Mile or Miles?

I use this phrase often in reports I write during my work day.  I won't tell you which I use, but I would like the answer, if you don't mind:

The sign was 0.05 mile from the house.

or

The sign was 0.05 miles from the house.

I look forward to your replies.  Thanks!
Paul

Original Post

Hello, Paul, and welcome to the Grammar Exchange!

It's obvious to me, from an intuitive standpoint as a native speaker, that the plural is needed, even though the distance is less than one mile: "The sign was 0.05 miles from the house."

I had hoped to be able to substantiate that with reference to a revered grammatical work; however, after spending an hour going through about 20 grammar books, I haven't found anything.

I am done searching for now. It is not a satisfying way to spend an unpaid evening, especially since the answer is already obvious to me, and Wikipedia even confirms it:

https://en.wikipedia.org/wiki/Plural

I have most of the grammar references listed in the bibliography of that article and didn't find the topic covered in them. Maybe if I spent 6 hours more on the project I'd find a better reference for you.

I'd like to add two points in closing. First, we would use the singular in "The sign was five hundredths of a mile from the house." Second, if you abbreviate ("0.05 mi."), you can avoid the problem.

It is an interesting topic! It might be called a grammatical paradox. ♣

 

I certainly appreciate the time you put into this.  I have always agreed that miles would be the intuitive answer; however, I am a scientist writing scientific professional opinions for clients, and as we both agree, miles is not factually correct when dealing with a fraction of a mile.  I will admit I have written it both ways, but had not decided which way was satisfying to me as a writer.

I too spent way too much time researching this prior to posting here, and I should have mentioned that to save you some time.  I sincerely apologize.

Unfortunately, abbreviation is out of the question, as we do not abbreviate anything in our professional reports, including Street, Boulevard,... well, you get the idea.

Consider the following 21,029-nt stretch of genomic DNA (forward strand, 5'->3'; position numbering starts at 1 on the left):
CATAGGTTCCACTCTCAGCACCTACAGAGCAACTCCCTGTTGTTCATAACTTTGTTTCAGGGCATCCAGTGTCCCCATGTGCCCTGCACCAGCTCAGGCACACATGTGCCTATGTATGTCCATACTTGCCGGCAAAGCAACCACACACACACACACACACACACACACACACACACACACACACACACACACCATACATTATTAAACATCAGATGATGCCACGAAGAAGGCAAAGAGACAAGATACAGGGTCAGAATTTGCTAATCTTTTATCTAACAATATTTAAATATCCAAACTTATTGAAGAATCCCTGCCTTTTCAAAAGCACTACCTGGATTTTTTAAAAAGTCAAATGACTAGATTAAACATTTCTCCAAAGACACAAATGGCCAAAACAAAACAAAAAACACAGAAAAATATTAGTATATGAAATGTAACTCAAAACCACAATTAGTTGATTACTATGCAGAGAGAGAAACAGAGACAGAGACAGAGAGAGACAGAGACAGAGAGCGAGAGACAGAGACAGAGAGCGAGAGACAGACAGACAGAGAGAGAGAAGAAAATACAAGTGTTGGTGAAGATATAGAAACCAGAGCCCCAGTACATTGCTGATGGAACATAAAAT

Thanks again for your unpaid effort.  I believe in karma (or the doctrine of inevitable consequence!)

Odaat posted:

I have always agreed that miles would be the intuitive answer; however, I am a scientist writing scientific professional opinions for clients, and as we both agree, miles is not factually correct when dealing with a fraction of a mile. 

I respect your opinion. You don't actually say it, but I assume you mean to imply that you think "0.05 mile" in a sentence like "The sign was 0.05 mile from the house" is grammatically correct. It is obviously correct when functioning attributively, as in "It is a 0.05 mile stretch of sidewalk."

I think the question of the grammatical (as opposed to the mathematical) correctness of "0.05 mile" in "The sign was 0.05 mile from the house" comes down to how "0.05 mile" is pronounced, in speech or just in thought. If pronounced "five hundredths of a mile," it is correct. If pronounced "point zero five mile," it is (to my ears) ungrammatical.

A somewhat similar phenomenon occurs in technical linguistic writing, where "NP" is used to refer to a noun phrase. Interestingly, some writers use the article "a" with it ("a NP"), and others use "an" with it ("an NP"). It's a question of whether one hears or says "NP" as "en pee" or "noun phrase." ♣

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